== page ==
Curtin Malaysia students benefit from Curtin Cares initiative for Covid-19 supportPosted date:
Miri – 7 July 2020 – Curtin University Malaysia (Curtin Malaysia), the largest international campus of Curtin University situated in Miri, Sarawak, recently announced that over 100 of its students have received financial assistance to the tune of about RM335,000 to weather the ongoing COVID-19 crisis through Curtin University’s Curtin Cares campaign.
The fundraising initiative, launched in May and due to wrap up soon, has provided much-needed assistance to core sections of the community in Western Australia and in countries where Curtin University operates, such as students, healthcare practitioners and teachers, who are experiencing hardship or require much-needed resources during these challenging times.
Curtin Malaysia Pro Vice-Chancellor Professor Simon Leunig said the Curtin Cares campaign builds on Curtin’s existing commitment to student support measures to help those in need through the crisis and assist them in preparing for the future.
Through Curtin Cares, the University has invited donors, both large and small, to partner with it in delivering aid to the three core groups. The donors have included a significant number of staff who saw the need to help those in the Curtin community, particularly students, who have fallen on hard times due to the pandemic.
In Malaysia, the campaign has largely benefitted students of Curtin Malaysia who have been struggling to make ends meet. Students who applied for assistance received anywhere from RM700 to RM4,500 according to their needs. In total, about 2,000 students across all the Curtin campuses in Western Australia, Malaysia, Singapore, Dubai and Mauritius have received assistance.
According to Professor Leunig, the University needs to ensure students at its campuses continue learning without the spectre of financial stress and hardship; nurses (in Western Australia) can benefit from specialised educational resources and training provided by Curtin University as they battle on the frontlines of the pandemic; and teachers get support to help them quickly become experts in ‘blended learning’ techniques that bring online and face-to-face methods together.
“Curtin Cares is a true reflection of our University’s ethos, values and the legacy of its namesake, former Australian Prime Minister John Curtin. In 1932, he said that a university ‘should find its heroes in the present; its hopes in the future’. His words ring truer than ever in this time of hardship. Through Curtin Cares, we hope to not only deliver support for those in need right now, but to empower, enable and inspire them for the future,” said Professor Leunig.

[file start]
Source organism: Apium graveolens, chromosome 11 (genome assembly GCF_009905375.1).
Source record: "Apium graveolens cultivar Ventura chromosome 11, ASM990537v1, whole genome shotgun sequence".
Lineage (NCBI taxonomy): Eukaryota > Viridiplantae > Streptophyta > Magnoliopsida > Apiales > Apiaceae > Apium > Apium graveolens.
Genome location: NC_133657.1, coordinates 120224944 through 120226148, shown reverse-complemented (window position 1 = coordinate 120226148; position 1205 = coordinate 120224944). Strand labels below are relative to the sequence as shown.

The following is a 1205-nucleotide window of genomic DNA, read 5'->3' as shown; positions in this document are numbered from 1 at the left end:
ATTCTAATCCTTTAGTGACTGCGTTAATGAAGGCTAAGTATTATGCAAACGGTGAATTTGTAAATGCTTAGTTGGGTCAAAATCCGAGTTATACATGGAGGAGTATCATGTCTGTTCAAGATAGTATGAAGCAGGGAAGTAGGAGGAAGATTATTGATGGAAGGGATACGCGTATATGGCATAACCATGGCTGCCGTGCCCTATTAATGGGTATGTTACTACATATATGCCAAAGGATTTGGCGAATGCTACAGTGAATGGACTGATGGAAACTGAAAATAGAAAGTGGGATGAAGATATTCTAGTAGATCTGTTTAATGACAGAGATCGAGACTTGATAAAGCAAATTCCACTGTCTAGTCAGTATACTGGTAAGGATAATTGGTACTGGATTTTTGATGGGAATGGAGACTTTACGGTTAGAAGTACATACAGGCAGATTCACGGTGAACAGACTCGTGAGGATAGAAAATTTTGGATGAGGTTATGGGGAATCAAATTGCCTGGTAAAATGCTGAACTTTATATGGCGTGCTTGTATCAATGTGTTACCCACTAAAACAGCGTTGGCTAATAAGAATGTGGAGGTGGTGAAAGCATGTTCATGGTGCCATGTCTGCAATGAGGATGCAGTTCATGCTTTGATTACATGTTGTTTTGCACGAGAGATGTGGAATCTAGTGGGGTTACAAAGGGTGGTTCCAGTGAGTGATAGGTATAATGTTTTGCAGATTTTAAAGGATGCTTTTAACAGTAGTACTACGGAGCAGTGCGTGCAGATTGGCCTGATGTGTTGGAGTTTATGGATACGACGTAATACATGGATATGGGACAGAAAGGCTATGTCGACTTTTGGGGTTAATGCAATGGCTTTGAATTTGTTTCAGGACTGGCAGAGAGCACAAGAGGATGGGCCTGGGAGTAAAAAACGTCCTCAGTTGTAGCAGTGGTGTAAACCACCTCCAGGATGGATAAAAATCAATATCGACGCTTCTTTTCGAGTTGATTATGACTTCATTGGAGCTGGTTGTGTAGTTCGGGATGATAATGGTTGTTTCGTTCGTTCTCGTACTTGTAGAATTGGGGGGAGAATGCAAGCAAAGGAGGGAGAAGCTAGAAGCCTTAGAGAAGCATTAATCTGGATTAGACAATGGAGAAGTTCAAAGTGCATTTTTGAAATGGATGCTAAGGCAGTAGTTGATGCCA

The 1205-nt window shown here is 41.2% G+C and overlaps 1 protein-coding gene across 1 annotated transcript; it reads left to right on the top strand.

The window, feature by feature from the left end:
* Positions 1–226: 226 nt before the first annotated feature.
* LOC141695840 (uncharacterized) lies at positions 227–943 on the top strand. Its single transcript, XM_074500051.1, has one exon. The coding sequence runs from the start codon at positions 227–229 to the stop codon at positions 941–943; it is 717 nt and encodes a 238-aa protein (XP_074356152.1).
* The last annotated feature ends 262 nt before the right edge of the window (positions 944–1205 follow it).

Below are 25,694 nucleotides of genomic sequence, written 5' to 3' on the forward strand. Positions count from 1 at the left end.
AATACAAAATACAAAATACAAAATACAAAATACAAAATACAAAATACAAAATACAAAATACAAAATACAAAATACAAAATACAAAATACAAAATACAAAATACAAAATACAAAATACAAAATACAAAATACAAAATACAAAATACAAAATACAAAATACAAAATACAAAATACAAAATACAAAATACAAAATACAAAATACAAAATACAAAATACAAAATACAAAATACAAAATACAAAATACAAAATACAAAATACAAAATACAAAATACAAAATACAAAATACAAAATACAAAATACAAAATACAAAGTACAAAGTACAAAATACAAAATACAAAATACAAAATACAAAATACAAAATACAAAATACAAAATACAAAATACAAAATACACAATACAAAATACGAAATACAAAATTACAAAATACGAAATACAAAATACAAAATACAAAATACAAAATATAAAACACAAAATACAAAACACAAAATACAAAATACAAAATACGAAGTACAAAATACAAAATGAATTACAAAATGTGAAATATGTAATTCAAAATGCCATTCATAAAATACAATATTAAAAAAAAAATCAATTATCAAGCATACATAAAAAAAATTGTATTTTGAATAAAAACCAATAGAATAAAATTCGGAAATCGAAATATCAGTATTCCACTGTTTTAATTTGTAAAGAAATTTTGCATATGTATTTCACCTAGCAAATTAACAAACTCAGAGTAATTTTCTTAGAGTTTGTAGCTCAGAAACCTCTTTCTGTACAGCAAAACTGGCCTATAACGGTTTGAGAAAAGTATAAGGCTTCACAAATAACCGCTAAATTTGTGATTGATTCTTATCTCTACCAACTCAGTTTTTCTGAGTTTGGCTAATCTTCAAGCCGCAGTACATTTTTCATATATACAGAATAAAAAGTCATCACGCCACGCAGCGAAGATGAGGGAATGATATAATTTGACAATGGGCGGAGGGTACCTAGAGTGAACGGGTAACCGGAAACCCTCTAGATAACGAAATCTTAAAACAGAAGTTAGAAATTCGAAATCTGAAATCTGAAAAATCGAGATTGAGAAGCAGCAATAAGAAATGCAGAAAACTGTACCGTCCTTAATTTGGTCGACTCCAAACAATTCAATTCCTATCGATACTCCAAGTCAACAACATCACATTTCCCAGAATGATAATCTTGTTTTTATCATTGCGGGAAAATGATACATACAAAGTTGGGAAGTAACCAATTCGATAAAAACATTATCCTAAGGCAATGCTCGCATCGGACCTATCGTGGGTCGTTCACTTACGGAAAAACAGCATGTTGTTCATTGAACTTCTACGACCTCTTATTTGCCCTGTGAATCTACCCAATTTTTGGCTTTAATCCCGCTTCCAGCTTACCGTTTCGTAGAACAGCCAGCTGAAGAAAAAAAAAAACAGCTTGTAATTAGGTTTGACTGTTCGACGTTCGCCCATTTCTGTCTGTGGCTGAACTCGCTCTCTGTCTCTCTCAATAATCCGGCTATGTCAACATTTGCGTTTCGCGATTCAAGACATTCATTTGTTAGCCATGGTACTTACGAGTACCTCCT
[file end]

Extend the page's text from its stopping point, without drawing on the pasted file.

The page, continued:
On the Curtin Malaysia students who were supported, Professor Leunig said it is fortunate that the campaign was extended to Curtin’s offshore campuses as many students, both domestic and international, were finding it hard dealing with changed financial circumstances all of a sudden.
“We were pleased to be able to extend hardship bursaries to more than 100 students whose families have lost their usual sources of income or exhausted their meagre savings. Being a student is stressful enough without having to worry about getting through each day, but many were coming to us, reluctantly but out of necessity, asking for a hardship bursary from the University.”
Professor Leunig said the wellbeing of its students has been the top priority of Curtin Malaysia since the outbreak of the pandemic, from ensuring that effective student learning continued in online mode, and essential services on campus, including health and counselling services, continued to operate for those stranded by the Movement Control Order (MCO).
He related how, when the crisis was at its height, university staff worked closely with the Ministry of Higher Education to ensure the students were adequately fed, and that all Malaysian students received their automatic one-off cash entitlements from the government. When restrictions on student movement were lifted, efforts were made to help students get home safely.
The latest form of assistance is a special 10 per cent discount on course fees for students re-enrolling for the second semester this year, which will lessen the financial burden on many students and their parents. It is applicable to both self-funded domestic and international students and students holding approved government study loans and partial scholarships.
“We appreciate that our students care enough about their education to make significant sacrifices to obtain a university degree, and we’re honoured to have them. We will continue to support them the best we can in these difficult times, enabling them to weather COVID-19, complete their courses, and join the workforce as tomorrow’s graduates,” Professor Leunig concluded.